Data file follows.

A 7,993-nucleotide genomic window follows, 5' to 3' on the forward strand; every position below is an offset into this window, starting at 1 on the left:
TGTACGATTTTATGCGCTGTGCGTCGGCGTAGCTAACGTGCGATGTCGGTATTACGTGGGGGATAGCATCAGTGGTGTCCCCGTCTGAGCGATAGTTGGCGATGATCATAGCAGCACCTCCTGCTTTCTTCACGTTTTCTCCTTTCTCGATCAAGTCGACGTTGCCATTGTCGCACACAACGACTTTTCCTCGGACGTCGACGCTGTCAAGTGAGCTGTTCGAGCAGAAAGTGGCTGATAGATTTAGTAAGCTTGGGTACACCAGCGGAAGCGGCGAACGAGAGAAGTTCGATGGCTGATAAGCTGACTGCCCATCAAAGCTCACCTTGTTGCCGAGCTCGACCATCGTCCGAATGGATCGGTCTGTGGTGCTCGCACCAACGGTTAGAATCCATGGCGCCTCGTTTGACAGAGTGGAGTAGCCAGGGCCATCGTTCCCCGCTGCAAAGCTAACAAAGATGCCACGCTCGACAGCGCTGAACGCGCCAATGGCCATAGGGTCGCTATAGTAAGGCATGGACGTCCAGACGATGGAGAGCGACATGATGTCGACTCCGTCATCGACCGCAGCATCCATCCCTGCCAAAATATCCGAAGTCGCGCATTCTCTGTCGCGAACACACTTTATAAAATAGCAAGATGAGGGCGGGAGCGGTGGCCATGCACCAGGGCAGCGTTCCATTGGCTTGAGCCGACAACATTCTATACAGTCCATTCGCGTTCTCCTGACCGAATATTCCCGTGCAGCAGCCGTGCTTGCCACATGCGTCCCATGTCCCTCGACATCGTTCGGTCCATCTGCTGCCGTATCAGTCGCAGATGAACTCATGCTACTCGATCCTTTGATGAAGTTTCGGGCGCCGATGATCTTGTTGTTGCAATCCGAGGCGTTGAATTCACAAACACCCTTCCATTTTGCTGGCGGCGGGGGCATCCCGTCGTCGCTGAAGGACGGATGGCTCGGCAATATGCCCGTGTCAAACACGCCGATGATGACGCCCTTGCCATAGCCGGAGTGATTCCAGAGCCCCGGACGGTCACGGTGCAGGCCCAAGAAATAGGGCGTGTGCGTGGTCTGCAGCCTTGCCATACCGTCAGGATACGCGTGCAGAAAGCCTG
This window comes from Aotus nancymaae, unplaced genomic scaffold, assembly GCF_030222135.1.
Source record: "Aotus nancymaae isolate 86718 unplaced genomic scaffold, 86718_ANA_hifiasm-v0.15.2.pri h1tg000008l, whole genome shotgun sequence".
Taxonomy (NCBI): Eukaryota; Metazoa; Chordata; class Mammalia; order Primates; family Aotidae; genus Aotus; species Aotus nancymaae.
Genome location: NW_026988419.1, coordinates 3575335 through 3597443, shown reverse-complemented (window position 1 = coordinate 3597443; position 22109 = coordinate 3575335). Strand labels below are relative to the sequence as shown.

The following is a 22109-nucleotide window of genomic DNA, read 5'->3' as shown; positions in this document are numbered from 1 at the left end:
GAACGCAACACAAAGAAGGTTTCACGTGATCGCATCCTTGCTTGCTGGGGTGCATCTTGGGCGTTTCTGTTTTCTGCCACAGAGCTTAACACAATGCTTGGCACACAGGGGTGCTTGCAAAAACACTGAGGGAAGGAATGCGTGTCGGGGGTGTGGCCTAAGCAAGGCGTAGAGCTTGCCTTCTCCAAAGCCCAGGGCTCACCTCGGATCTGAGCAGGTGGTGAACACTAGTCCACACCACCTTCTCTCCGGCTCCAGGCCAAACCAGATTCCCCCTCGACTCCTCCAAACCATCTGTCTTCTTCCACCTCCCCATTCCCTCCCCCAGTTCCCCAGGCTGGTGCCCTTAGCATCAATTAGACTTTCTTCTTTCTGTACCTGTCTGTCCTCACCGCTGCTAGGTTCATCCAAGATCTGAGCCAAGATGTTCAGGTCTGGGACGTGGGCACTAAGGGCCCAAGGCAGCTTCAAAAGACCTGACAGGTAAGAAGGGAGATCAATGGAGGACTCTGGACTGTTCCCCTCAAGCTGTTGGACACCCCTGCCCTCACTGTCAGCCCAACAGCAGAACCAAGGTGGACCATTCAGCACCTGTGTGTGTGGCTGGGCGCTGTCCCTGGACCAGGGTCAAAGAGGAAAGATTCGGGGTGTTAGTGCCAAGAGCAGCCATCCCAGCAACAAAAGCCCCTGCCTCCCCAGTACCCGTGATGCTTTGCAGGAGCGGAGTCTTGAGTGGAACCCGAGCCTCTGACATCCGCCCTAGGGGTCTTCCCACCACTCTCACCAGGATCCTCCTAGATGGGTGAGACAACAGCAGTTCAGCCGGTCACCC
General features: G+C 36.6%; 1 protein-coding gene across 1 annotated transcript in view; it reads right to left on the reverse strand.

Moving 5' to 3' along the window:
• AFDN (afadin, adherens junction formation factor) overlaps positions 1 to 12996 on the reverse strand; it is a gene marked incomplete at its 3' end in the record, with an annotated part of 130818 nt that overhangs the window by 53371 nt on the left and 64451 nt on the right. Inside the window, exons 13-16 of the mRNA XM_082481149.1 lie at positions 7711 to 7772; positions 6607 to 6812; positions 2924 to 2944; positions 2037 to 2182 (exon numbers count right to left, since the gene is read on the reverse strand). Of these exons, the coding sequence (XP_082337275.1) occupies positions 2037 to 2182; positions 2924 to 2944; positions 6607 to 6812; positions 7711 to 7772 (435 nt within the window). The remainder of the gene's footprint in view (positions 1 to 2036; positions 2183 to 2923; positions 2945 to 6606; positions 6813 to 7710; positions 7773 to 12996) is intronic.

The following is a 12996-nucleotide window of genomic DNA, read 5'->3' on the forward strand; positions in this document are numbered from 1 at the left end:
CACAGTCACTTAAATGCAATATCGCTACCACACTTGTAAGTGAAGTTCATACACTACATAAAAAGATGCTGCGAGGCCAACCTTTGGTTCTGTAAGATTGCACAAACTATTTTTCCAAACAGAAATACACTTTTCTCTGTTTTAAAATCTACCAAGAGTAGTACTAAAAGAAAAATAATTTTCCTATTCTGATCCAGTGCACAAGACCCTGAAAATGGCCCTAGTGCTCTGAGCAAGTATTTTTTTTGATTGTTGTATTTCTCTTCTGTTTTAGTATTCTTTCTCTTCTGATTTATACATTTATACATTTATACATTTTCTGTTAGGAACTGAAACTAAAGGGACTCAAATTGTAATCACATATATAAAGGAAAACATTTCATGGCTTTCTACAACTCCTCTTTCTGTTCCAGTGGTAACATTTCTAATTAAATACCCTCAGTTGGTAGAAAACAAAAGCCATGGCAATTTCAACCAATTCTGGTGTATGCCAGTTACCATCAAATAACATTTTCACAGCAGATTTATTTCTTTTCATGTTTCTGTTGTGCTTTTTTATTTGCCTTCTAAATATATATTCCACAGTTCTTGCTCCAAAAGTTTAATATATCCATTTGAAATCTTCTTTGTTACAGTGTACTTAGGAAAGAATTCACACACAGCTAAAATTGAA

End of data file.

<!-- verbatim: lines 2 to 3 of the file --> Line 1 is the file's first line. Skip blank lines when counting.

TGTACGATTTTATGCGCTGTGCGTCGGCGTAGCTAACGTGCGATGTCGGTATTACGTGGGGGATAGCATCAGTGGTGTCCCCGTCTGAGCGATAGTTGGCGATGATCATAGCAGCACCTCCTGCTTTCTTCACGTTTTCTCCTTTCTCGATCAAGTCGACGTTGCCATTGTCGCACACAACGACTTTTCCTCGGACGTCGACGCTGTCAAGTGAGCTGTTCGAGCAGAAAGTGGCTGATAGATTTAGTAAGCTTGGGTACACCAGCGGAAGCGGCGAACGAGAGAAGTTCGATGGCTGATAAGCTGACTGCCCATCAAAGCTCACCTTGTTGCCGAGCTCGACCATCGTCCGAATGGATCGGTCTGTGGTGCTCGCACCAACGGTTAGAATCCATGGCGCCTCGTTTGACAGAGTGGAGTAGCCAGGGCCATCGTTCCCCGCTGCAAAGCTAACAAAGATGCCACGCTCGACAGCGCTGAACGCGCCAATGGCCATAGGGTCGCTATAGTAAGGCATGGACGTCCAGACGATGGAGAGCGACATGATGTCGACTCCGTCATCGACCGCAGCATCCATCCCTGCCAAAATATCCGAAGTCGCGCATTCTCTGTCGCGAACACACTTTATAAAATAGCAAGATGAGGGCGGGAGCGGTGGCCATGCACCAGGGCAGCGTTCCATTGGCTTGAGCCGACAACATTCTATACAGTCCATTCGCGTTCTCCTGACCGAATATTCCCGTGCAGCAGCCGTGCTTGCCACATGCGTCCCATGTCCCTCGACATCGTTCGGTCCATCTGCTGCCGTATCAGTCGCAGATGAACTCATGCTACTCGATCCTTTGATGAAGTTTCGGGCGCCGATGATCTTGTTGTTGCAATCCGAGGCGTTGAATTCACAAACACCCTTCCATTTTGCTGGCGGCGGGGGCATCCCGTCGTCGCTGAAGGACGGATGGCTCGGCAATATGCCCGTGTCAAACACGCCGATGATGACGCCCTTGCCATAGCCGGAGTGATTCCAGAGCCCCGGACGGTCACGGTGCAGGCCCAAGAAATAGGGCGTGTGCGTGGTCTGCAGCCTTGCCATACCGTCAGGATACGCGTGCAGAAAGCCTG
This window comes from Aotus nancymaae, unplaced genomic scaffold, assembly GCF_030222135.1.